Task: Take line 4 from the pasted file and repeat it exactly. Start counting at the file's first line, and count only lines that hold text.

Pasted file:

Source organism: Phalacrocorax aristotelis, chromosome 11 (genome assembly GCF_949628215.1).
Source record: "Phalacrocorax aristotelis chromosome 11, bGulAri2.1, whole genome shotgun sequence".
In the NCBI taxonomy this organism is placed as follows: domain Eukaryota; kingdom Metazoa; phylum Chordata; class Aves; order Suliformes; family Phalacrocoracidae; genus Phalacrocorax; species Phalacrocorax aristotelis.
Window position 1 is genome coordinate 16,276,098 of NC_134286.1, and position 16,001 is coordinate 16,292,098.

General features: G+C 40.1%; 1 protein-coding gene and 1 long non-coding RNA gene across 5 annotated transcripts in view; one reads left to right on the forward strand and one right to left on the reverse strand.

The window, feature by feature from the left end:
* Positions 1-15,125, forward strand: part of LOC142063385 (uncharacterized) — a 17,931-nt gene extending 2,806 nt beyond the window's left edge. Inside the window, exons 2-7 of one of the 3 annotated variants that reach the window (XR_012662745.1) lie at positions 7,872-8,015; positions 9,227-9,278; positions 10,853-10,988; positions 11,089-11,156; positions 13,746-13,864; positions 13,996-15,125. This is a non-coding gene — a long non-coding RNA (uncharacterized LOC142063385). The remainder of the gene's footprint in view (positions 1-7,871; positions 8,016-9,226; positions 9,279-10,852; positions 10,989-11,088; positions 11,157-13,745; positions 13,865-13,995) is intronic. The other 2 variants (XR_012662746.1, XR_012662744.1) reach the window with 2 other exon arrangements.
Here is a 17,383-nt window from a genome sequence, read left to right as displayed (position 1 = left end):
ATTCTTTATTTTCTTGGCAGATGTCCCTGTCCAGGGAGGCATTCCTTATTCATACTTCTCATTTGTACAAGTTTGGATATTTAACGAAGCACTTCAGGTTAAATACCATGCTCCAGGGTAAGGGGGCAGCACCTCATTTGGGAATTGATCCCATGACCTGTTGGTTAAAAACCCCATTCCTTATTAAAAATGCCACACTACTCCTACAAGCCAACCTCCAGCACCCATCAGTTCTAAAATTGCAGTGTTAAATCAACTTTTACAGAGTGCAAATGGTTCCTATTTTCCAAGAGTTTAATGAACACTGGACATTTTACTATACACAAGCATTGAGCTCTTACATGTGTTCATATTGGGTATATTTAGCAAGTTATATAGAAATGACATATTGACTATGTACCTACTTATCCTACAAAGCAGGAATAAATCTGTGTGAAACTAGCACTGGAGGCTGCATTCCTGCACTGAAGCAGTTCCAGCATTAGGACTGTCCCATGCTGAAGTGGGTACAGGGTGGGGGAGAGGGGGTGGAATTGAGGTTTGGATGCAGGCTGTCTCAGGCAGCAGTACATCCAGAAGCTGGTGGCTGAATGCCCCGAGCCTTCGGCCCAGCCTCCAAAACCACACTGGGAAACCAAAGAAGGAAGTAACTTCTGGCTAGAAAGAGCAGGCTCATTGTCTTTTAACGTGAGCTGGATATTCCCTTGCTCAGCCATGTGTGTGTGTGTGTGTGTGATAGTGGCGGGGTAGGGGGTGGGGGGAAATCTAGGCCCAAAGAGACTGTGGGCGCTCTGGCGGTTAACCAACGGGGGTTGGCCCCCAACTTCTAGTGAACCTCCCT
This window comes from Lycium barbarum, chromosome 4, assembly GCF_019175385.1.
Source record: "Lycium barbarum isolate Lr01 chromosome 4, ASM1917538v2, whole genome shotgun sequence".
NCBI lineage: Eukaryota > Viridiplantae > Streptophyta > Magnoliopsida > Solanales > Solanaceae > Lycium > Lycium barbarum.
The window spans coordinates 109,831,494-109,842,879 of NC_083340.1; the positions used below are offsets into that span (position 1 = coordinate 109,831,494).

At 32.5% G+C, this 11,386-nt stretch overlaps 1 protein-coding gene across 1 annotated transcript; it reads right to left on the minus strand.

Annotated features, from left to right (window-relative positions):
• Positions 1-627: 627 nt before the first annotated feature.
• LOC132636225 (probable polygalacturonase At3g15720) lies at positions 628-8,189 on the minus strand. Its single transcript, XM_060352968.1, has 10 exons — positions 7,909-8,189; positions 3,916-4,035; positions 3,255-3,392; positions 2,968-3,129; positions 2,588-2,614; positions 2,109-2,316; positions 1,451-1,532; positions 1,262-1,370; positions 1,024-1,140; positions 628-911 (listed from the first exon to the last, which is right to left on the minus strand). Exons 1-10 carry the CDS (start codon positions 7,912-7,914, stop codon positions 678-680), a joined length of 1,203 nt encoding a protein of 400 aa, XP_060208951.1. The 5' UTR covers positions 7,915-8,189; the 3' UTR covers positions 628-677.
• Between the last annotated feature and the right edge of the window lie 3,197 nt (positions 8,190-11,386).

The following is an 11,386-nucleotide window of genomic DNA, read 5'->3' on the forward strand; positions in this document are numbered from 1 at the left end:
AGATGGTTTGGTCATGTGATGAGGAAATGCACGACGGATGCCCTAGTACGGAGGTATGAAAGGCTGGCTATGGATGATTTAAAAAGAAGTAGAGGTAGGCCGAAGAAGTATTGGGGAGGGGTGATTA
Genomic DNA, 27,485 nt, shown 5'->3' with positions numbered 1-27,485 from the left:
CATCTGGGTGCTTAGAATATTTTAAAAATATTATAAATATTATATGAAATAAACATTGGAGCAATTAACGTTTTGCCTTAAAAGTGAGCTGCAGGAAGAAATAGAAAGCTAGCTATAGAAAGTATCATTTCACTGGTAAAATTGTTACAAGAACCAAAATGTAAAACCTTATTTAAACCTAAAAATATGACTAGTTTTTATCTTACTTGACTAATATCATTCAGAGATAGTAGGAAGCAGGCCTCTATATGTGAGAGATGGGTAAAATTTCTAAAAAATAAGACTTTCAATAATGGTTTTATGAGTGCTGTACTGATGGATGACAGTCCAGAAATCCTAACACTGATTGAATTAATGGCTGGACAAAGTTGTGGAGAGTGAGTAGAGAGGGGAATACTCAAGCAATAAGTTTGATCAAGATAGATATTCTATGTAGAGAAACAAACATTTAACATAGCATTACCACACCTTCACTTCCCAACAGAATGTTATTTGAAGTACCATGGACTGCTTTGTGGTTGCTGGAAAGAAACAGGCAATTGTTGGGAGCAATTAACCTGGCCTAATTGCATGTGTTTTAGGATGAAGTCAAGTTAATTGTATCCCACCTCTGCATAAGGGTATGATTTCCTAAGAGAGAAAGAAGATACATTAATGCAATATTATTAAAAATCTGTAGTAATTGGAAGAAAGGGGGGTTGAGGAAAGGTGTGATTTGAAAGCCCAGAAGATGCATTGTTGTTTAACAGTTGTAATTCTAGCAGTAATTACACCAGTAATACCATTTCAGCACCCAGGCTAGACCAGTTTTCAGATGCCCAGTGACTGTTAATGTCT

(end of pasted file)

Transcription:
Window position 1 is genome coordinate 16,276,098 of NC_134286.1, and position 16,001 is coordinate 16,292,098.